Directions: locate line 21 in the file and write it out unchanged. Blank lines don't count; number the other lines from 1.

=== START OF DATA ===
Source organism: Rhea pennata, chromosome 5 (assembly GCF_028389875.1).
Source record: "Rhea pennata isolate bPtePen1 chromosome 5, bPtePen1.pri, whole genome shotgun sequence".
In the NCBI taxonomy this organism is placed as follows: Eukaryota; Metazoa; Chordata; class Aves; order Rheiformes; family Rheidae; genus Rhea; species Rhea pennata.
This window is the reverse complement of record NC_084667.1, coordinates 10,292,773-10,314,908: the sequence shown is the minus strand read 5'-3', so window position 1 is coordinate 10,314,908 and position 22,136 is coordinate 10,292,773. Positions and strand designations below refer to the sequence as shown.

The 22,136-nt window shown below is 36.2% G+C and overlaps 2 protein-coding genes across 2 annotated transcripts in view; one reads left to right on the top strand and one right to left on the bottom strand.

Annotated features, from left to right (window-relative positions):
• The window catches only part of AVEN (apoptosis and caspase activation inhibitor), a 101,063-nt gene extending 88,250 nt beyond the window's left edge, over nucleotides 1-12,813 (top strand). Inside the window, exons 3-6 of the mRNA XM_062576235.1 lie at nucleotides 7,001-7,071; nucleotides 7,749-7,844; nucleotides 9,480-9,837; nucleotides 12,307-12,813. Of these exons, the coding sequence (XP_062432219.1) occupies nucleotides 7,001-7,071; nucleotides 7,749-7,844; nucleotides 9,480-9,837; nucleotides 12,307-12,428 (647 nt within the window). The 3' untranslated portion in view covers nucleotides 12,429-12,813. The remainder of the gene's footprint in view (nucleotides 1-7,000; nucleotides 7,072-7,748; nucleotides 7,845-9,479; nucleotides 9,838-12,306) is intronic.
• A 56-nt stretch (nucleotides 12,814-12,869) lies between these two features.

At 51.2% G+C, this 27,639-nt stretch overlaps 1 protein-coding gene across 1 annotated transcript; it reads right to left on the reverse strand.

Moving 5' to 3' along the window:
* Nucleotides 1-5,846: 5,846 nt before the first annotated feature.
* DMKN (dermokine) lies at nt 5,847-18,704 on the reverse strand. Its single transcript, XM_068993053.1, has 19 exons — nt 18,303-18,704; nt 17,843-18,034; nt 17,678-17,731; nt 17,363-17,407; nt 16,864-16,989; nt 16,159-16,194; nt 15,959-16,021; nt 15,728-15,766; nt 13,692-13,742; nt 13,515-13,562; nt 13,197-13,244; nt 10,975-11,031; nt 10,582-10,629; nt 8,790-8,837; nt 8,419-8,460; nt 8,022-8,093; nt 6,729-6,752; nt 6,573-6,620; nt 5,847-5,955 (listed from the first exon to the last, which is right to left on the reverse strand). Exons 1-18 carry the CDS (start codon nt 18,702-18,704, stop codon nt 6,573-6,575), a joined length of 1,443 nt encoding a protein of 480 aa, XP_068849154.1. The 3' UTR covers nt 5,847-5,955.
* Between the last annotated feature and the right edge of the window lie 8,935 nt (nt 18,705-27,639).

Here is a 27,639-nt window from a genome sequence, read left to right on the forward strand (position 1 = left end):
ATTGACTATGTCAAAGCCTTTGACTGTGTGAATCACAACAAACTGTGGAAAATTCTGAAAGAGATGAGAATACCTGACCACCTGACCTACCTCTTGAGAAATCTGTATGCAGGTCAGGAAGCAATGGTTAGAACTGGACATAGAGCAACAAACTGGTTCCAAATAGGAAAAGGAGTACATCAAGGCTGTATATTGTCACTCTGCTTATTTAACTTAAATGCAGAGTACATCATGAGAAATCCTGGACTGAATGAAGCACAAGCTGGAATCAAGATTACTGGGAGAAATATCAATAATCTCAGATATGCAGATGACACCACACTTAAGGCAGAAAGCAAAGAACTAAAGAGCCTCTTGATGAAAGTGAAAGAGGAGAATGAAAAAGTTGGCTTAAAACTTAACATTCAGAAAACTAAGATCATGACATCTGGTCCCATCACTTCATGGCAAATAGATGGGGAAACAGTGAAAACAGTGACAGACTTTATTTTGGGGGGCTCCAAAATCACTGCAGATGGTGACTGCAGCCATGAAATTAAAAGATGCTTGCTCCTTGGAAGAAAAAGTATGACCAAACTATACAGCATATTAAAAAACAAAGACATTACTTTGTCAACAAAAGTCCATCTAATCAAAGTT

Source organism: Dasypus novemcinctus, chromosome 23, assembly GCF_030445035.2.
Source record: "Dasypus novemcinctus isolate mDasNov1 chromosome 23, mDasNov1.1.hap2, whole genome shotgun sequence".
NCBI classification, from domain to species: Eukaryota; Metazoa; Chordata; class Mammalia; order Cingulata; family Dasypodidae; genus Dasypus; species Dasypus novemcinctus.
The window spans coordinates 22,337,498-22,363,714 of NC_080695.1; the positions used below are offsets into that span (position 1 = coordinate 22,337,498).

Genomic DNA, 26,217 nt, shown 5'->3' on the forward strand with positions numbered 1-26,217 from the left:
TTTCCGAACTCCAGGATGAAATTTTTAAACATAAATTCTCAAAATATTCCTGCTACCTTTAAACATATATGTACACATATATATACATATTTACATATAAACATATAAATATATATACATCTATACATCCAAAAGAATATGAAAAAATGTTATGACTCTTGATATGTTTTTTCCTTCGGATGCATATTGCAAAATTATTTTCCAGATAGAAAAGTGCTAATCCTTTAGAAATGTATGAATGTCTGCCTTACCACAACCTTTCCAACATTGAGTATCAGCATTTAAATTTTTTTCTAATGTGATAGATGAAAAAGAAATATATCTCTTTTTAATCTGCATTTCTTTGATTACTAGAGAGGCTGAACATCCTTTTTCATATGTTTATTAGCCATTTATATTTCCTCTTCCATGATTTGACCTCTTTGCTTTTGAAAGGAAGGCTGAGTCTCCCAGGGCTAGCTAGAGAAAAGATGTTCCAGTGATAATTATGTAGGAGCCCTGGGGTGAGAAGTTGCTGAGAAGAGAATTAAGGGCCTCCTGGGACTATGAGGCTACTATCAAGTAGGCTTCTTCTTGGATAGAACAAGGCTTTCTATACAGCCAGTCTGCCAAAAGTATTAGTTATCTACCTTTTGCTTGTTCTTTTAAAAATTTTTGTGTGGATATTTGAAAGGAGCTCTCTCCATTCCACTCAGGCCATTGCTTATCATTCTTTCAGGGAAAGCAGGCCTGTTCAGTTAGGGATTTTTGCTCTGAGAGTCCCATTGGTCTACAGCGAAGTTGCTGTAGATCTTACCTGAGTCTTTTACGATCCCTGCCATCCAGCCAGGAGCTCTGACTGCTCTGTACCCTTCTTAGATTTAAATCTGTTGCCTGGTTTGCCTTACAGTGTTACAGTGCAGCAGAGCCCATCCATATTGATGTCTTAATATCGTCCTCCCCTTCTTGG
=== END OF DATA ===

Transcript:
TTTCCGAACTCCAGGATGAAATTTTTAAACATAAATTCTCAAAATATTCCTGCTACCTTTAAACATATATGTACACATATATATACATATTTACATATAAACATATAAATATATATACATCTATACATCCAAAAGAATATGAAAAAATGTTATGACTCTTGATATGTTTTTTCCTTCGGATGCATATTGCAAAATTATTTTCCAGATAGAAAAGTGCTAATCCTTTAGAAATGTATGAATGTCTGCCTTACCACAACCTTTCCAACATTGAGTATCAGCATTTAAATTTTTTTCTAATGTGATAGATGAAAAAGAAATATATCTCTTTTTAATCTGCATTTCTTTGATTACTAGAGAGGCTGAACATCCTTTTTCATATGTTTATTAGCCATTTATATTTCCTCTTCCATGATTTGACCTCTTTGCTTTTGAAAGGAAGGCTGAGTCTCCCAGGGCTAGCTAGAGAAAAGATGTTCCAGTGATAATTATGTAGGAGCCCTGGGGTGAGAAGTTGCTGAGAAGAGAATTAAGGGCCTCCTGGGACTATGAGGCTACTATCAAGTAGGCTTCTTCTTGGATAGAACAAGGCTTTCTATACAGCCAGTCTGCCAAAAGTATTAGTTATCTACCTTTTGCTTGTTCTTTTAAAAATTTTTGTGTGGATATTTGAAAGGAGCTCTCTCCATTCCACTCAGGCCATTGCTTATCATTCTTTCAGGGAAAGCAGGCCTGTTCAGTTAGGGATTTTTGCTCTGAGAGTCCCATTGGTCTACAGCGAAGTTGCTGTAGATCTTACCTGAGTCTTTTACGATCCCTGCCATCCAGCCAGGAGCTCTGACTGCTCTGTACCCTTCTTAGATTTAAATCTGTTGCCTGGTTTGCCTTACAGTGTTACAGTGCAGCAGAGCCCATCCATATTGATGTCTTAATATCGTCCTCCCCTTCTTGG